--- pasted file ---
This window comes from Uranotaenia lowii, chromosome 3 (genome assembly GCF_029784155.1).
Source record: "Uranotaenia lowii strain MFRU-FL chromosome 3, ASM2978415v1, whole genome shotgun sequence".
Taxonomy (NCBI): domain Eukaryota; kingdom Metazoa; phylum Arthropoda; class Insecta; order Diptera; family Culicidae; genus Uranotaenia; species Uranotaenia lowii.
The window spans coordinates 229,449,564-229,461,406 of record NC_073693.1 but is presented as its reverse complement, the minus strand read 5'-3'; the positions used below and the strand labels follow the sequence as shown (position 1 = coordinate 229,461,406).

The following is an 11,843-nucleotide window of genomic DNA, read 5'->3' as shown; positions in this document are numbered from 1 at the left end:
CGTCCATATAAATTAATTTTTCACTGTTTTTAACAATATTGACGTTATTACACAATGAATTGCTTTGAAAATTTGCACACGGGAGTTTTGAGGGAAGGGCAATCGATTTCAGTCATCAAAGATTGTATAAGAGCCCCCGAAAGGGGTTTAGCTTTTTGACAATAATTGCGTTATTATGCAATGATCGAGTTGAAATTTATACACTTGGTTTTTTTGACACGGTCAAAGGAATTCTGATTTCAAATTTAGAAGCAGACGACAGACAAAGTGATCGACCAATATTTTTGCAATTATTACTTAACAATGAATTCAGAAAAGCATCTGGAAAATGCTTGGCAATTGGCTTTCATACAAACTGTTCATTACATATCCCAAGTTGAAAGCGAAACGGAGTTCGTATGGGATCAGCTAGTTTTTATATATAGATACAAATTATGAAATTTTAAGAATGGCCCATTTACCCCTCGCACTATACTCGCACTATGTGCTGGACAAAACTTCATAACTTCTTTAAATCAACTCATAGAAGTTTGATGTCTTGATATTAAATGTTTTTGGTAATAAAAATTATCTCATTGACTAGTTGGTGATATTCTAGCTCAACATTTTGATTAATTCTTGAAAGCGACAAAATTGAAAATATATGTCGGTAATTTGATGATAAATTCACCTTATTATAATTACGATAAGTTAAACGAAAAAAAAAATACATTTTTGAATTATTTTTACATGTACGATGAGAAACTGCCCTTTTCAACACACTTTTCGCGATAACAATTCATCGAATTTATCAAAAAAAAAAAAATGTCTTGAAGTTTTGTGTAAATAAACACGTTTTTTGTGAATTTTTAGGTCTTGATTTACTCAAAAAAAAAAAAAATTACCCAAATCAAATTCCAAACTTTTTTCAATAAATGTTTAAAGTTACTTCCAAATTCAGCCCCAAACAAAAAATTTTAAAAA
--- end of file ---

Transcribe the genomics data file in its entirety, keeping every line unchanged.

This window comes from Uranotaenia lowii, chromosome 3 (genome assembly GCF_029784155.1).
Source record: "Uranotaenia lowii strain MFRU-FL chromosome 3, ASM2978415v1, whole genome shotgun sequence".
Taxonomy (NCBI): domain Eukaryota; kingdom Metazoa; phylum Arthropoda; class Insecta; order Diptera; family Culicidae; genus Uranotaenia; species Uranotaenia lowii.
The window spans coordinates 229,449,564-229,461,406 of record NC_073693.1 but is presented as its reverse complement, the minus strand read 5'-3'; the positions used below and the strand labels follow the sequence as shown (position 1 = coordinate 229,461,406).

The following is an 11,843-nucleotide window of genomic DNA, read 5'->3' as shown; positions in this document are numbered from 1 at the left end:
CGTCCATATAAATTAATTTTTCACTGTTTTTAACAATATTGACGTTATTACACAATGAATTGCTTTGAAAATTTGCACACGGGAGTTTTGAGGGAAGGGCAATCGATTTCAGTCATCAAAGATTGTATAAGAGCCCCCGAAAGGGGTTTAGCTTTTTGACAATAATTGCGTTATTATGCAATGATCGAGTTGAAATTTATACACTTGGTTTTTTTGACACGGTCAAAGGAATTCTGATTTCAAATTTAGAAGCAGACGACAGACAAAGTGATCGACCAATATTTTTGCAATTATTACTTAACAATGAATTCAGAAAAGCATCTGGAAAATGCTTGGCAATTGGCTTTCATACAAACTGTTCATTACATATCCCAAGTTGAAAGCGAAACGGAGTTCGTATGGGATCAGCTAGTTTTTATATATAGATACAAATTATGAAATTTTAAGAATGGCCCATTTACCCCTCGCACTATACTCGCACTATGTGCTGGACAAAACTTCATAACTTCTTTAAATCAACTCATAGAAGTTTGATGTCTTGATATTAAATGTTTTTGGTAATAAAAATTATCTCATTGACTAGTTGGTGATATTCTAGCTCAACATTTTGATTAATTCTTGAAAGCGACAAAATTGAAAATATATGTCGGTAATTTGATGATAAATTCACCTTATTATAATTACGATAAGTTAAACGAAAAAAAAAATACATTTTTGAATTATTTTTACATGTACGATGAGAAACTGCCCTTTTCAACACACTTTTCGCGATAACAATTCATCGAATTTATCAAAAAAAAAAAAATGTCTTGAAGTTTTGTGTAAATAAACACGTTTTTTGTGAATTTTTAGGTCTTGATTTACTCAAAAAAAAAAAAAATTACCCAAATCAAATTCCAAACTTTTTTCAATAAATGTTTAAAGTTACTTCCAAATTCAGCCCCAAACAAAAAATTTTAAAAA